How Pizza Hut got its mojo back

The pizza chain’s sales improved last quarter despite a weak market for delivery, thanks to Melts, third-party aggregators, and a major franchisee deal two years ago.
Pizza Hut sales
A 2021 deal helped speed Pizza Hut's comeback. / Photograph: Shutterstock.

Pizza Hut on Wednesday said that its U.S. same-store sales increased 8% last quarter. It was the strongest sales result in more than two years. But take out that one pandemic-fueled quarter in 2021, and it was the best result for the brand domestically in 13 years.

It came despite a difficult market for pizza delivery. Rival Domino’s Pizza reported a 3.6% same-store sales increase in the U.S. last quarter but it warned that those sales would slow the rest of the year.

Pizza Hut executives cited a few reasons for the results. Its new Melt sandwiches worked wonders, as did its Big New Yorker pizza. The brand also began using third-party aggregators to help with delivery.

But there was also the little matter of the sale of one-fifth of the chain’s restaurants to Flynn Restaurant Group in 2021.

Flynn, the country’s largest franchisee and operator of Taco Bells, Arby’s, Applebee’s and Panera Bread, acquired NPC International that year in the biggest single franchisee acquisition in history. NPC was the second largest franchisee in the U.S. and at the time operated more than 1,200 Pizza Hut locations.

But it was also in bankruptcy and struggling with a heavy debt load and a lot of dine-in locations in rural areas.

The bankruptcy filing and sale to Flynn did two things: It enabled the closure of 300 underperforming, mostly dine-in restaurants, which allowed Flynn to focus on a mostly delivery and takeout business. But it also shifted what became 900 restaurants from a struggling operator with a lot of debt to a well-capitalized franchisee known for operations abilities in Flynn.

“That’s had a significant impact as they improve operations in the restaurant,” Chris Turner, CFO for Pizza Hut parent company Yum Brands, said in an interview.

Pizza Hut has undergone a shift in its business, from dine-in to takeout. That, plus the chain’s marketing challenges and some issues with the franchisee base, has kept sales to a minimum over the past decade-plus as unit count declined.

System sales have grown just 5% over the past 15 years, according to data from Restaurant Business sister company Technomic. Unit count is down 13% over that time. Even last year, when same-store sales started to improve, its system sales declined 0.4%.

Yet the brand was able to speed its improvement with that one deal. “They’ve done a tremendous job systematically improving operations in the restaurants,” Turner said. He noted that shifting from one operator to the other is “not something we like to do or want to do,” but it is something the company will do if necessary.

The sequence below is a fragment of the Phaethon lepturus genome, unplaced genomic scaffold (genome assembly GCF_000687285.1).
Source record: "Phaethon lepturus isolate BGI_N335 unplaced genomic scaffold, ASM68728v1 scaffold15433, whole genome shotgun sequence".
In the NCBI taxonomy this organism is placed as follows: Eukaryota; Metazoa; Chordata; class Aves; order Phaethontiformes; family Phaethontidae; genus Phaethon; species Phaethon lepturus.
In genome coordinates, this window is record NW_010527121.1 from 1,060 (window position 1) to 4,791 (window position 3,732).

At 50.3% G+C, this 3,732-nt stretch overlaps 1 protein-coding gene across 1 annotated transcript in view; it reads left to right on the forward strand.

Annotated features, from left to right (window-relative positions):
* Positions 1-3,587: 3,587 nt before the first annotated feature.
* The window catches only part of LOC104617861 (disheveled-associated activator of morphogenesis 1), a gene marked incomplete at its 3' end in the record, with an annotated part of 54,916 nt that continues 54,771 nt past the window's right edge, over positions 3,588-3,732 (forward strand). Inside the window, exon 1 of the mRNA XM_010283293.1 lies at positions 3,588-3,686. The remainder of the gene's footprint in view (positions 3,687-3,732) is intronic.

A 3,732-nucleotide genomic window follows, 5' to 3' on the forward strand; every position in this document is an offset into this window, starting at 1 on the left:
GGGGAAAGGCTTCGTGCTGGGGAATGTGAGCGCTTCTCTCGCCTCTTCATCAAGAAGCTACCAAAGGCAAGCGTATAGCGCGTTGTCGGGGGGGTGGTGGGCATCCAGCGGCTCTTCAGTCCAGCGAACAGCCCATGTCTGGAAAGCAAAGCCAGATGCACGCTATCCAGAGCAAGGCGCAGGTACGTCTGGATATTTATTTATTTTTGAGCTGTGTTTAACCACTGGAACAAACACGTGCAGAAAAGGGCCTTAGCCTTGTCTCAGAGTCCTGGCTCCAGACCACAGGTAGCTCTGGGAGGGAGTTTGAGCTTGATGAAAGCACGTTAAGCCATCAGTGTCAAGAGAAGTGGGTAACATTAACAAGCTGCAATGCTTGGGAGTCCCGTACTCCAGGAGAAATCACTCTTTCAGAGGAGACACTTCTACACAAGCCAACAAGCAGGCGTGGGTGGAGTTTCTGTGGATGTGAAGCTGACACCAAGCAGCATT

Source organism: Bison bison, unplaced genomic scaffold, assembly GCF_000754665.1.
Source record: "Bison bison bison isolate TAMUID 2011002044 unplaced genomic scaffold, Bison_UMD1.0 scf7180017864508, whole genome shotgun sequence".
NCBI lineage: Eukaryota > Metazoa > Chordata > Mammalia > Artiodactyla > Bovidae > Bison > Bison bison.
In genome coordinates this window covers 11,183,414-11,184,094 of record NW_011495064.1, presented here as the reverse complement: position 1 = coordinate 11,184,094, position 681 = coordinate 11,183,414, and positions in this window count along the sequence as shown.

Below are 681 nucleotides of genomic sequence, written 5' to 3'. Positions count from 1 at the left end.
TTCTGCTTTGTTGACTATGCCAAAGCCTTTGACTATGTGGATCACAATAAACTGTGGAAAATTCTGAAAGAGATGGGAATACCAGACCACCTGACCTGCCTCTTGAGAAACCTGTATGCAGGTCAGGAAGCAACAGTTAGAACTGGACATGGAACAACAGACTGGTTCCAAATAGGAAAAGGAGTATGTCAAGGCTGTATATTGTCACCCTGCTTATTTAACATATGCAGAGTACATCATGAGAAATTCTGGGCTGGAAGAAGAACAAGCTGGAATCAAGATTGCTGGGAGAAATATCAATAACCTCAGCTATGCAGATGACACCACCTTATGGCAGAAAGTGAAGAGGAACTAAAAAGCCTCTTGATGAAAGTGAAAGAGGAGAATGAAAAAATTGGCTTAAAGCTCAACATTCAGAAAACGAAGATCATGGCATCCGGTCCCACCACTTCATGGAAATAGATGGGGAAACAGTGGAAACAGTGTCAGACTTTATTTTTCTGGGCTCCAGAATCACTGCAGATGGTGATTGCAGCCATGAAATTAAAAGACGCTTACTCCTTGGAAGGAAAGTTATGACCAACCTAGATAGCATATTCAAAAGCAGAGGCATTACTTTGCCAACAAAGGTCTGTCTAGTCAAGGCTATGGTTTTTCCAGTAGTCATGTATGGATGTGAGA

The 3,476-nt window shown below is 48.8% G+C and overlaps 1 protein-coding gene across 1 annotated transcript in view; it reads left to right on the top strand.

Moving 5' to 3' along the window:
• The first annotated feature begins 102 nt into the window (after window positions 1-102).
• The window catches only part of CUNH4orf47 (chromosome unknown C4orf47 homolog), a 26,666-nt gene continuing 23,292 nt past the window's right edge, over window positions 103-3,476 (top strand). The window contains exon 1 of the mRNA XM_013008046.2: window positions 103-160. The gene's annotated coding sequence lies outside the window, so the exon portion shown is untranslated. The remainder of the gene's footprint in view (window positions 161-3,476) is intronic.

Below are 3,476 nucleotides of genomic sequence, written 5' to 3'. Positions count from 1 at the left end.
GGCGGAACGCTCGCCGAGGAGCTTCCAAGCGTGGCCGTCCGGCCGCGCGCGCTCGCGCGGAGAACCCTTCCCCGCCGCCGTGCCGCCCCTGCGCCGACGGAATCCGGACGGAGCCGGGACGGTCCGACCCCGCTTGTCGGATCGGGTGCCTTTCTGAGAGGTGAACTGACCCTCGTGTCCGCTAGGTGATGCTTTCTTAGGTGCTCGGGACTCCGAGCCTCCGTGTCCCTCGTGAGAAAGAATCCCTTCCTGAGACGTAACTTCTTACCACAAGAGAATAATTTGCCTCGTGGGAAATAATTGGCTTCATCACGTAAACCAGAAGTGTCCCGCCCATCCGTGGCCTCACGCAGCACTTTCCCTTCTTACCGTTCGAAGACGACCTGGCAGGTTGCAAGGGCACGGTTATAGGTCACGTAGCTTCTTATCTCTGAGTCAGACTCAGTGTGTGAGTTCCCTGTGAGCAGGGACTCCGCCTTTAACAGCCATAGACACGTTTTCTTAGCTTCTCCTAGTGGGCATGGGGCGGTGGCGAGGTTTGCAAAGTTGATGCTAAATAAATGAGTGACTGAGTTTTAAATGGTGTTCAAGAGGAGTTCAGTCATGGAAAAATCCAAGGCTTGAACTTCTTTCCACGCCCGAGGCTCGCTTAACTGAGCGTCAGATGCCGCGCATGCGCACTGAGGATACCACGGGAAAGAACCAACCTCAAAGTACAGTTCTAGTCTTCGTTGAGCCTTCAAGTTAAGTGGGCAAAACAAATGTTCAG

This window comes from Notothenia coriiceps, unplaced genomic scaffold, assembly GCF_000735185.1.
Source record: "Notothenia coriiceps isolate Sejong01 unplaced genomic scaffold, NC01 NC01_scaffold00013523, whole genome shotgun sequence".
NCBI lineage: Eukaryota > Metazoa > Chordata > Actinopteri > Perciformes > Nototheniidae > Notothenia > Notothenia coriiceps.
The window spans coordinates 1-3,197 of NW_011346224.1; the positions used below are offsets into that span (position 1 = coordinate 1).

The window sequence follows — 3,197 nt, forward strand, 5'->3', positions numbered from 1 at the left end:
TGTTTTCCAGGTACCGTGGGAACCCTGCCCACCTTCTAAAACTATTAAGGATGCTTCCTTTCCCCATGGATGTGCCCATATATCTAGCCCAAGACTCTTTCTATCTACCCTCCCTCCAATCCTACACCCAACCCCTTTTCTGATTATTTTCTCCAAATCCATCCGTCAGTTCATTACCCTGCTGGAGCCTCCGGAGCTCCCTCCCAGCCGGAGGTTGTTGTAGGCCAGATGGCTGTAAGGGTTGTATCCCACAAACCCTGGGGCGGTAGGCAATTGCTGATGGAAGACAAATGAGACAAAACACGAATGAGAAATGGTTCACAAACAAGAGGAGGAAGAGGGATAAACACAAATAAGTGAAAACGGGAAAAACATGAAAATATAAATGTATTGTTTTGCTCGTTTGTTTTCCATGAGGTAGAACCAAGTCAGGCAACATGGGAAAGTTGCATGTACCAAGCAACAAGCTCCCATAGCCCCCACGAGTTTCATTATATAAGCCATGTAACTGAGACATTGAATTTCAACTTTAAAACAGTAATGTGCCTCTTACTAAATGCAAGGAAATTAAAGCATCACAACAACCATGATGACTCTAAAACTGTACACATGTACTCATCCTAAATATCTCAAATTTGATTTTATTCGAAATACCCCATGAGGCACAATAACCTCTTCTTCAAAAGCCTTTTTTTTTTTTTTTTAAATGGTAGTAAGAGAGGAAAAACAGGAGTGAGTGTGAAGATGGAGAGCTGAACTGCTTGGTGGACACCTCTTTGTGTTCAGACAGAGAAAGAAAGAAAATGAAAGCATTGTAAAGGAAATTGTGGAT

Pizza Hut recently had a similar problem in Pakistan, where the company closed the 77-unit market last quarter. Yum plans to get that business into the “hands of a much more capable operator” that will take advantage of “future growth opportunities in the market.”

Back in the U.S., however, the improvement hasn’t all been about that 2021 deal.

Pizza Hut last year started working more aggressively with third-party delivery services after a severe driver shortage left it unable to make many deliveries, a problem faced by its rival Domino’s Pizza.

That move helped the company get access to DoorDash and Uber Eats customers. But it also made available the “white label” delivery product that enabled Pizza Hut to use those companies’ drivers in a time of need. “If the restaurant is running short of drivers we can use aggregators as a relief valve to get delivery capacity,” Turner said. That helped the delivery business improve in the quarters since then.

Then there are the Melts. The chain last year started selling Melts, cheesy, hand-held sandwiches priced at $6.99. The melts are designed for single customers. “Pizza is a cost-effective way to feed a family of four,” Turner said. “But you’re getting the same amount if you’re a family of one.”

The Melts, however, give the company access to those customers looking for a solo meal. “People are looking to eat Pizza Hut at lunch,” Turner said.

In addition, the chain brought back its Big New Yorker, a New York-style pizza that catered to those families. To Turner, innovation has been key in lifting sales. “That’s long been a hallmark of the brand,” he said. These days, he added, “the machine is running at full speed.”

Members help make our journalism possible. Become a Restaurant Business member today and unlock exclusive benefits, including unlimited access to all of our content. Sign up here.


Exclusive Content


Restaurants bring the industry's concerns to Congress

Neary 600 operators made their case to lawmakers as part of the National Restaurant Association’s Public Affairs Conference.


Podcast transcript: Virtual Dining Brands co-founder Robbie Earl

A Deeper Dive: What is the future of digital-only concepts? Earl discusses their work to ensure quality and why focusing on restaurant delivery works.


In the fast-casual sector, Chipotle laps Panera Bread

The Bottom Line: The two fast-casual restaurant pioneers have diverged over the past five years, as the burrito chain has thrived while Panera hit a wall. Here's why.


More from our partners